I am taking the supreme risk: I am publishing two excerpts from my novel. "The Abortionist's Daughter" has been selling nicely on Kindle. So I am sharing it with you, my darling readers.
Both are from the first section. The first excerpt takes place after Melanie, age 22, has first met James, at the local ice cream parlor. The second is a flashback to her childhood.
|Study Of A Young Woman|
James took a step closer to her, bent slightly, and kissed her on the lips. Melanie froze in confusion. She knew what she was supposed to do—slap his face and call him names—but that wasn’t what she wanted to do. Not at all.‘How was that?” he asked, dropping his voice. He looked into her eyes.“Are you making love to me?”"Yes.”“I liked it,” she replied, tilting her face up for more, thrilled with her own daring.I’m glad,” he murmured. He kissed her again, his lips soft, his mouth tasting of a hint of split pea soup. He put his nose in the hair just behind her left ear and took a deep breath. The feeling of the tip of his nose on her skin was electric. It had been so long—years—since she had felt a man’s touch. And that had been back at school, before the trial, chastely clumsy kisses in cloakrooms and in stuffy parlors.“’You smell so good,” he said, and kissed her again. “I can’t believe I’m doing this.” He lifted a finger and gently slid it from her chin to the top of her collar. Melanie quivered. She was afraid to make a move. She was awash with pleasure such as she had never known. She knew what she was supposed to do. Melt against him (that was the alternative to slapping his face), but she couldn’t. Her hands hung uselessly at her sides.
“James, you shouldn’t be doing this,” she whispered.“I know. I can’t help myself.” He kissed her again, a long, slow, lingering kiss.“Please—please stop.” Her words came out as a little gasp. She didn’t want him to stop.James took a step back, smiling, holding her arms. “You are a peach of a girl, Miss Daniels.”“Thank you.” Melanie averted her face. “I don’t know what you must think of me.” She wanted him to kiss her again! And again and again.His left hand ran up and down her upper arm. She felt as if little shivers of desire were following along with it. “I think very highly of you. That’s why I kissed you.”“You know what I mean.”“I’d like to see you again, Miss Daniels. Soon.” The hand closed around her upper arm.It was an outrageous request. He had taken liberties with her.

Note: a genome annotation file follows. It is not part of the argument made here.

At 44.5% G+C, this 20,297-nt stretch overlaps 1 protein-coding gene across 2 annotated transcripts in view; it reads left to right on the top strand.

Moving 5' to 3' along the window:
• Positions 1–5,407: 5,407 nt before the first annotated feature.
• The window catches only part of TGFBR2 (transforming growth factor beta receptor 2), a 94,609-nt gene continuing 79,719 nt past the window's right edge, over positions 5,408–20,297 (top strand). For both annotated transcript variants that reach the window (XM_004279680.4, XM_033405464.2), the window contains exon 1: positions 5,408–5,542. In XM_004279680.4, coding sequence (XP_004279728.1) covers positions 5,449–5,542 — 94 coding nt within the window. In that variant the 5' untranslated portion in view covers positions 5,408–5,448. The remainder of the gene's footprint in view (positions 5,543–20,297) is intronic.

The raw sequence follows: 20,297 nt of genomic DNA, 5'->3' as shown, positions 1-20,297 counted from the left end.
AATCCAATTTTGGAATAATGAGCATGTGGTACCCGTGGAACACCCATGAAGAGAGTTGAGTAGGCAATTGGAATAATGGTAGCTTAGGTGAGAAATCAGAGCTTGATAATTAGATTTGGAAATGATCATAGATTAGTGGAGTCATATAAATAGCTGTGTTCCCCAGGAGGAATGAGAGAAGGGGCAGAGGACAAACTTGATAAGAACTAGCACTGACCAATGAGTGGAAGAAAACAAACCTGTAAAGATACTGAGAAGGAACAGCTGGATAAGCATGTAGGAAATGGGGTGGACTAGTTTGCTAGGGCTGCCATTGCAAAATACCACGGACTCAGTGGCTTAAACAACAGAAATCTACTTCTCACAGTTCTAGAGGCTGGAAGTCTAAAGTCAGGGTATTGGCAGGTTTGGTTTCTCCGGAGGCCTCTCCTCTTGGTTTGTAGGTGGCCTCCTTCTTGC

“I’d like that.”
When she was eight years old, one bright late Spring day, Harold Clarice, a classmate, had come up to her in the schoolyard. He had an ugly smile on his face.“My ma says your pa kills babies,” he announced.“Harold Clarice, you take that back!” Melanie demanded.“Your pa’s a baby-killer,” Harold repeated.“You clam yourself!” She felt her face burning hotly.“Baby killer! Baby killer!”“You just clam yourself!”
In a rage, Melanie lashed out at Harold, smacking him in the mouth. Harold stared at her in shock for an instant, then leapt upon her, flailing with his fists, and they both fell to the ground, biting and punching. Instantly the other children were around them, screaming delightedly, “Fight! Fight! Fight!”“What’s going on here! Children!” Miss Chipman, their teacher, stood over them. Melanie quickly disengaged herself from Harold. Her white dress was torn, its pink sash hanging in tatters. Her blonde hair had been pulled from its ponytail and hung loosely at her shoulders. Harold’s shirtfront was covered with dirt, and blood ran down his chin. Their classmates hung back, fascinated.“She started it!”“Did not!”“Did too!”Melanie knew Harold dared not repeat his taunt; he would be punished for using such language.
Either the other children hadn’t heard him, or didn’t risk saying it themselves. Miss Chipman made both Harold and Melanie sit in opposite corners facing the wall for the rest of the afternoon. Melanie was grateful that her teacher didn’t inquire further into what had started the fight. She had a feeling that Miss Chipman knew.
At the risk of bragging, here are some Amazon reviews. If you don't believe me, go here.
"Don't start reading this wonderful tale if you have anything else to do for a while. It will grab you and keep you enthralled."
"If you liked An Awfully Big Adventure and/or Tipping the Velvet, definitely give this one a shot!"
"The author's evocation of that time period, the abundant showbiz details, and the personal politics of abortion all made it very rich."
Do both of us a favor and pick up my book at Amazon. Oops. Seeing that it's on Kindle, do download my book. You'll thank me later, and I will thank you now.